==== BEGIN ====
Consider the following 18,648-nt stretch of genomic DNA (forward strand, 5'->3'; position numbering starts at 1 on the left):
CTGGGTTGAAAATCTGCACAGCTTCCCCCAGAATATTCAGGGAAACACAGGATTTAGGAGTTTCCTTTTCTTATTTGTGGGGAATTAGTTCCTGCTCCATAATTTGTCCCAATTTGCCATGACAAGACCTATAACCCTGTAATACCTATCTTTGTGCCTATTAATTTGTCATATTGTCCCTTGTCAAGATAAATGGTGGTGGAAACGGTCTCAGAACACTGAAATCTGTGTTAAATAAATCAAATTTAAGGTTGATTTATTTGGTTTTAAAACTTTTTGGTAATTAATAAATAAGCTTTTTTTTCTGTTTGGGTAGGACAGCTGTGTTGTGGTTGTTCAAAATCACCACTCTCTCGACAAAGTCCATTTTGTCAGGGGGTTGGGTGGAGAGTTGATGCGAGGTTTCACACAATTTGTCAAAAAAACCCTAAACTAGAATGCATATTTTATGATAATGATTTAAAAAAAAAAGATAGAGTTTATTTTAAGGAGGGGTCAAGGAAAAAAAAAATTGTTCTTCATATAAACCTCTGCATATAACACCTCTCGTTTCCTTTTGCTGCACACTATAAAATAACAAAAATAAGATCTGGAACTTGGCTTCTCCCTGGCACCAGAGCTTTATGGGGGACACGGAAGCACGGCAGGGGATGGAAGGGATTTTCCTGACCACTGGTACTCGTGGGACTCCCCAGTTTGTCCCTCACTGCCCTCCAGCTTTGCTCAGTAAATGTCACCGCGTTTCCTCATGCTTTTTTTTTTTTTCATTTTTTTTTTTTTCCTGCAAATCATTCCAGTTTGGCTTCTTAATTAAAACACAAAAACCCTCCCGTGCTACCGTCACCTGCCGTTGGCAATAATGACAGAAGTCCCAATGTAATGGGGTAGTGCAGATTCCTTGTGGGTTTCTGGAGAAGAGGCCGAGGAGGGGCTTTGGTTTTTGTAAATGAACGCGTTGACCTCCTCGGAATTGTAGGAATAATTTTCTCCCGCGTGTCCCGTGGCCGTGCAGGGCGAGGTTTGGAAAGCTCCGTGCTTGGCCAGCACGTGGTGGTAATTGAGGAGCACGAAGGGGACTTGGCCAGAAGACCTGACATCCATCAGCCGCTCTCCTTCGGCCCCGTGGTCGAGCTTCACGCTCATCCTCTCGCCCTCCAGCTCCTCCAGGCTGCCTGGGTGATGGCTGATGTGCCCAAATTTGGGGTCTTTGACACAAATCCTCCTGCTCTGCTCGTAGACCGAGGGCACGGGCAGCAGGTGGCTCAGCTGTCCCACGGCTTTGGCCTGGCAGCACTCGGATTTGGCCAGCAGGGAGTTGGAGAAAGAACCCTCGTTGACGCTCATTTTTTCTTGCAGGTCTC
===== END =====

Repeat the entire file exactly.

Consider the following 18,648-nt stretch of genomic DNA (forward strand, 5'->3'; position numbering starts at 1 on the left):
CTGGGTTGAAAATCTGCACAGCTTCCCCCAGAATATTCAGGGAAACACAGGATTTAGGAGTTTCCTTTTCTTATTTGTGGGGAATTAGTTCCTGCTCCATAATTTGTCCCAATTTGCCATGACAAGACCTATAACCCTGTAATACCTATCTTTGTGCCTATTAATTTGTCATATTGTCCCTTGTCAAGATAAATGGTGGTGGAAACGGTCTCAGAACACTGAAATCTGTGTTAAATAAATCAAATTTAAGGTTGATTTATTTGGTTTTAAAACTTTTTGGTAATTAATAAATAAGCTTTTTTTTCTGTTTGGGTAGGACAGCTGTGTTGTGGTTGTTCAAAATCACCACTCTCTCGACAAAGTCCATTTTGTCAGGGGGTTGGGTGGAGAGTTGATGCGAGGTTTCACACAATTTGTCAAAAAAACCCTAAACTAGAATGCATATTTTATGATAATGATTTAAAAAAAAAAGATAGAGTTTATTTTAAGGAGGGGTCAAGGAAAAAAAAAATTGTTCTTCATATAAACCTCTGCATATAACACCTCTCGTTTCCTTTTGCTGCACACTATAAAATAACAAAAATAAGATCTGGAACTTGGCTTCTCCCTGGCACCAGAGCTTTATGGGGGACACGGAAGCACGGCAGGGGATGGAAGGGATTTTCCTGACCACTGGTACTCGTGGGACTCCCCAGTTTGTCCCTCACTGCCCTCCAGCTTTGCTCAGTAAATGTCACCGCGTTTCCTCATGCTTTTTTTTTTTTTCATTTTTTTTTTTTTCCTGCAAATCATTCCAGTTTGGCTTCTTAATTAAAACACAAAAACCCTCCCGTGCTACCGTCACCTGCCGTTGGCAATAATGACAGAAGTCCCAATGTAATGGGGTAGTGCAGATTCCTTGTGGGTTTCTGGAGAAGAGGCCGAGGAGGGGCTTTGGTTTTTGTAAATGAACGCGTTGACCTCCTCGGAATTGTAGGAATAATTTTCTCCCGCGTGTCCCGTGGCCGTGCAGGGCGAGGTTTGGAAAGCTCCGTGCTTGGCCAGCACGTGGTGGTAATTGAGGAGCACGAAGGGGACTTGGCCAGAAGACCTGACATCCATCAGCCGCTCTCCTTCGGCCCCGTGGTCGAGCTTCACGCTCATCCTCTCGCCCTCCAGCTCCTCCAGGCTGCCTGGGTGATGGCTGATGTGCCCAAATTTGGGGTCTTTGACACAAATCCTCCTGCTCTGCTCGTAGACCGAGGGCACGGGCAGCAGGTGGCTCAGCTGTCCCACGGCTTTGGCCTGGCAGCACTCGGATTTGGCCAGCAGGGAGTTGGAGAAAGAACCCTCGTTGACGCTCATTTTTTCTTGCAGGTCTC